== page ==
“Snapshot” Rule Precludes Amended Homestead Exemption

Posted by NCBRC - December 14, 2017

The snapshot rule governs whether the chapter 13 debtor may claim a homestead exemption for one residence after the residence for which she originally claimed the exemption was subject to foreclosure. Earl v. Lund Cadillac, LLC, No. 16-16428 (9th Cir. Nov. 27 2017) (unpublished).

When Rachael Earl filed her chapter 13 petition she owned two residential properties: Claiborne and Sunnyvale. She resided in the Claiborne property and she claimed it as her homestead exemption. Unable to stop the foreclosure proceedings on that property, however, Ms. Earl converted to chapter 7 and sought to claim an exemption in the Sunnyvale property. The bankruptcy court sustained the unsecured creditor’s objection, and the district court affirmed.

White v. Stump, 266 U.S. 310, 313 (1924) teaches that exemptions are fixed at the time of filing the petition. Under this “snapshot” rule, exemptions claimed post-petition may be allowed only if they could have been claimed on the petition date. Likewise, while under Rule 1009(a) the debtor has right to amend her exemptions at any time before the case is closed, the amended exemption must still be one she could have claimed on the petition date.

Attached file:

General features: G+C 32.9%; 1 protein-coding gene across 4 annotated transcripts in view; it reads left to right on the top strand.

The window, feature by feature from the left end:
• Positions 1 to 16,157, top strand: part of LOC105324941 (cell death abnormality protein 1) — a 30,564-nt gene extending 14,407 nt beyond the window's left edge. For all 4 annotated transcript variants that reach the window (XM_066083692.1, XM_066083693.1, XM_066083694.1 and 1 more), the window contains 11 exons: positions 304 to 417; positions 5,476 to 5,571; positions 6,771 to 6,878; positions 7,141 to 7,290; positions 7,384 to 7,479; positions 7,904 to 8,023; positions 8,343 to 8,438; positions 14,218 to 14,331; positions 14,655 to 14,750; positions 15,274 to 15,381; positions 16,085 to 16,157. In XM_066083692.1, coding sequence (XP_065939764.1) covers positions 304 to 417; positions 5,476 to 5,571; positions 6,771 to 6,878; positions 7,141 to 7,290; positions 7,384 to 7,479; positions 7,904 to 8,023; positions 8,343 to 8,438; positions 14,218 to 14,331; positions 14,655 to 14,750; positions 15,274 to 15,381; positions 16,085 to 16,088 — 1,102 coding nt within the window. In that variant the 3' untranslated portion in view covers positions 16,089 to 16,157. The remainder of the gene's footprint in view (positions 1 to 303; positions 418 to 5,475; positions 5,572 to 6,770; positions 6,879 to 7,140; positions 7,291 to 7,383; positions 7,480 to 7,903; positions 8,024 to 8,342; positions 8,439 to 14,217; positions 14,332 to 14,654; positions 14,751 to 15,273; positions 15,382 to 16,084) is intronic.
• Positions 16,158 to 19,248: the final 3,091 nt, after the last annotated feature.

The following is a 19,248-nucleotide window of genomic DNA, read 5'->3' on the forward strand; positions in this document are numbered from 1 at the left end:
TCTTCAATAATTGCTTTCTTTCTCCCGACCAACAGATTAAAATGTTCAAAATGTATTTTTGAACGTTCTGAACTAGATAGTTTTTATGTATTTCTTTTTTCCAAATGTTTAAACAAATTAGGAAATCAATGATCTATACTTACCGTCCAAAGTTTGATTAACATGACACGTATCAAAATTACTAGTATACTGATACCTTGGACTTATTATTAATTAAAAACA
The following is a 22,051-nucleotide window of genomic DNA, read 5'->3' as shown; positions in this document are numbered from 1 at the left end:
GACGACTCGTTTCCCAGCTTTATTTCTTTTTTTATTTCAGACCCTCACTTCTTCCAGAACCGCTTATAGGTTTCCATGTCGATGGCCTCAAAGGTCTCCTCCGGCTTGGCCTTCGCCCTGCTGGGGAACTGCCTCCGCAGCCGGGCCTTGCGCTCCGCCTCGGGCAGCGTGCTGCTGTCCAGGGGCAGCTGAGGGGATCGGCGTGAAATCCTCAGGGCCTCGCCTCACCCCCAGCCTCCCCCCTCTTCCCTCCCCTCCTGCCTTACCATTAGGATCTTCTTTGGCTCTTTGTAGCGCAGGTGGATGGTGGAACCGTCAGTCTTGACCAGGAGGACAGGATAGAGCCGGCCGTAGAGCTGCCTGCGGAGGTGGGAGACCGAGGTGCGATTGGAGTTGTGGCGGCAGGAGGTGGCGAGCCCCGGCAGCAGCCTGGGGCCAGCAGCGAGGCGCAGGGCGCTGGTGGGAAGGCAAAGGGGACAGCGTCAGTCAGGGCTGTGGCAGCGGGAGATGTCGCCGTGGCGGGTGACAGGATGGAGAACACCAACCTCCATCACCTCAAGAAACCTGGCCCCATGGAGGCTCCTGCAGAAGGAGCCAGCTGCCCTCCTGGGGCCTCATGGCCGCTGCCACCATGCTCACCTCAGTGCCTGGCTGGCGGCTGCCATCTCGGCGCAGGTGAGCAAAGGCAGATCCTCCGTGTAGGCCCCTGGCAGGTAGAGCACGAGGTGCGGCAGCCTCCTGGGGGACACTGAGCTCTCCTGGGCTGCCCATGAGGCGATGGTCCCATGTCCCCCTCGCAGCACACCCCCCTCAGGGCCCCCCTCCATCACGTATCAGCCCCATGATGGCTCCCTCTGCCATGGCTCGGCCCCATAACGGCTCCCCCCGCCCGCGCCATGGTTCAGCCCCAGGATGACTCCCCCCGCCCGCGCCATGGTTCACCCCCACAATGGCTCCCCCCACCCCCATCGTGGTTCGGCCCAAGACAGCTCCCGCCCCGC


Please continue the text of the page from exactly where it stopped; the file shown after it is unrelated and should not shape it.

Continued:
The court looked to Arizona law to determine whether Ms. Earl could have claimed the Sunnyvale property as her homestead at the time she filed her petition. In Arizona, entitlement to a homestead exemption depends upon the debtor’s actually residing on the property. In this case, Ms. Earl lived, at all relevant times, in the Claiborne residence. The fact that she converted from chapter 13 to chapter 7 did not change the result, even if the court were to agree with those cases looking at exemptions as of the conversion date, as Ms. Earl still lived in the Claiborne property at the time of the conversion.

Because Ms. Earl had no right to claim the exemption under state law, she had no right to amend her bankruptcy exemptions to claim it post-petition. The court affirmed.

Earl 9th Cir opinion Nov 2017

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